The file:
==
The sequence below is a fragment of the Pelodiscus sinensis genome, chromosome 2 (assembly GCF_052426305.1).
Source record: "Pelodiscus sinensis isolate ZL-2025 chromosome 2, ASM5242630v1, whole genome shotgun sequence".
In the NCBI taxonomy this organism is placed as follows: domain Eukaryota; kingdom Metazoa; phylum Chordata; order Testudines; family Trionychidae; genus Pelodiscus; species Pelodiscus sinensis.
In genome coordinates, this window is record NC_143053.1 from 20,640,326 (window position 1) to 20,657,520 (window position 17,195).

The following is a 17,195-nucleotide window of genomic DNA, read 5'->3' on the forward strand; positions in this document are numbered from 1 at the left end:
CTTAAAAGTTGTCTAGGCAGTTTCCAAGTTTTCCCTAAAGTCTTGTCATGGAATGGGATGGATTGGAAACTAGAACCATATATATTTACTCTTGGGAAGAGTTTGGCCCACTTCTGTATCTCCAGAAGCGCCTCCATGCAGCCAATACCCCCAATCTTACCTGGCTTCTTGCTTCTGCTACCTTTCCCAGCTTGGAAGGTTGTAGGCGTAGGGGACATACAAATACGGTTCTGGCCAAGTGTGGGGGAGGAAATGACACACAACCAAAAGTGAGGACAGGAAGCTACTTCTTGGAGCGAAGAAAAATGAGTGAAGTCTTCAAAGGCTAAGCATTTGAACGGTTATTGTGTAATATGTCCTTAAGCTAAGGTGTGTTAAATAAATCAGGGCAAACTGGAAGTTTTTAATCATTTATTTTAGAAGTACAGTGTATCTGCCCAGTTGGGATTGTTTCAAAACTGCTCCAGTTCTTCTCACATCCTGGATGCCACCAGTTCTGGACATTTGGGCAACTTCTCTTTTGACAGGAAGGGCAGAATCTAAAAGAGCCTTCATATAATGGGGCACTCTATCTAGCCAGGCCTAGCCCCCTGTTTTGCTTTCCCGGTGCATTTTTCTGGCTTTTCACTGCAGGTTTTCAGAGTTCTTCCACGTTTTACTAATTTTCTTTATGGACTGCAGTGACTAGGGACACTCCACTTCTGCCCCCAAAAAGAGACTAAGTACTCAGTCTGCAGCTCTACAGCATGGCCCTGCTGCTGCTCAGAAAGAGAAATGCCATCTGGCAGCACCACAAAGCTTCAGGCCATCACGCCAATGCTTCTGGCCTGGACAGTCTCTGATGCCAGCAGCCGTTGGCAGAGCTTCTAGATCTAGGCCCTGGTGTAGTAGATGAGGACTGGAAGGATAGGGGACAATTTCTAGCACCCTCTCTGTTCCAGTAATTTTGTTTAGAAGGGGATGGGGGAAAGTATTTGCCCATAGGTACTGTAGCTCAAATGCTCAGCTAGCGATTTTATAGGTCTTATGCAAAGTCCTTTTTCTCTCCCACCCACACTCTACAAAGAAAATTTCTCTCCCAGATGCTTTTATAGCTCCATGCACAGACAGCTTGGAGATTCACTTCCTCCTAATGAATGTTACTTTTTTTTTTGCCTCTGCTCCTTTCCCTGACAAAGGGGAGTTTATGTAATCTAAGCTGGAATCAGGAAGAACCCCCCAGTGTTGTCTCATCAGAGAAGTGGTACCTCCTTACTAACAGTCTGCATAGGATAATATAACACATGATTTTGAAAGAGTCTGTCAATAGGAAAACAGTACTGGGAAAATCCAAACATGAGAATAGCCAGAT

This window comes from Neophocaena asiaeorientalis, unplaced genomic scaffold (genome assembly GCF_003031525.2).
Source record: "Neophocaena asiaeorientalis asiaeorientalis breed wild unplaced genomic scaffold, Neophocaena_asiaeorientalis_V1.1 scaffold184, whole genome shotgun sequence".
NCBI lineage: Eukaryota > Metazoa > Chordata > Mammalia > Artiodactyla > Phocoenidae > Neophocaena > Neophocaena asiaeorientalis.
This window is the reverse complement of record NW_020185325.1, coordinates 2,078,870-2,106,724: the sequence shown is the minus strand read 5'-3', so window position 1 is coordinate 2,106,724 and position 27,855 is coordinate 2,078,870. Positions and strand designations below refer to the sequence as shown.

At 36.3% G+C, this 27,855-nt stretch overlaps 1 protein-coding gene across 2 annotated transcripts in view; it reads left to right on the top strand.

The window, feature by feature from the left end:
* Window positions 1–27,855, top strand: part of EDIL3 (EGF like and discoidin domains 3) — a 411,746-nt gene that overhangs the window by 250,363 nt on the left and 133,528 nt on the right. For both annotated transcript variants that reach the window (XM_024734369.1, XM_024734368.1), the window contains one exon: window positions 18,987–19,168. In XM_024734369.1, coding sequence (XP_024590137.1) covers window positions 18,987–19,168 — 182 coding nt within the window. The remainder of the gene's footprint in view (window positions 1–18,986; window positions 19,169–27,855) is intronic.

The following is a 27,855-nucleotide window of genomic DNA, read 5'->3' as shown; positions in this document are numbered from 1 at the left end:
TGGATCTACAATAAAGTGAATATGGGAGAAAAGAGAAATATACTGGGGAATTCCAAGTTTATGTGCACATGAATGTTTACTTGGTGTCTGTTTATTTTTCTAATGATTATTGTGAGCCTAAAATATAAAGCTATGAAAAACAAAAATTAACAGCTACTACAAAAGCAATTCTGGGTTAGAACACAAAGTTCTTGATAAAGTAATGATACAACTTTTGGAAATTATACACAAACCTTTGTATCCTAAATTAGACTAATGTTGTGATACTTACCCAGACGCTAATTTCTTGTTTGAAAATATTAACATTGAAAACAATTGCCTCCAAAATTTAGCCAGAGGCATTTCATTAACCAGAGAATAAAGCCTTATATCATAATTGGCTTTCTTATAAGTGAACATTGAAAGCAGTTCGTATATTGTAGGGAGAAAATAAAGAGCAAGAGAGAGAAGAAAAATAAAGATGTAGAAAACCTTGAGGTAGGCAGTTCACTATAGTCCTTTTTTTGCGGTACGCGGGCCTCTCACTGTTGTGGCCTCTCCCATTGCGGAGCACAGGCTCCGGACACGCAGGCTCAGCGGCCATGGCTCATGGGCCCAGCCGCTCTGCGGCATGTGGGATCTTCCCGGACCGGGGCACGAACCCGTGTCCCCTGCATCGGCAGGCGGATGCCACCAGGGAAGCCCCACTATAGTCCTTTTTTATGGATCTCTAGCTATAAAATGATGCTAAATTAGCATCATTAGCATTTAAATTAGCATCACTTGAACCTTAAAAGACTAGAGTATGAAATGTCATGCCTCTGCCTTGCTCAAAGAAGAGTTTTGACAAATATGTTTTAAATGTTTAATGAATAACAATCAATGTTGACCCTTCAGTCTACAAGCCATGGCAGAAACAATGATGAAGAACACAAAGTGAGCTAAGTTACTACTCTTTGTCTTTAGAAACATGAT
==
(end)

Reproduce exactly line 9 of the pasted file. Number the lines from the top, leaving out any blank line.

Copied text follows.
NCBI lineage: Eukaryota > Metazoa > Chordata > Mammalia > Artiodactyla > Phocoenidae > Neophocaena > Neophocaena asiaeorientalis.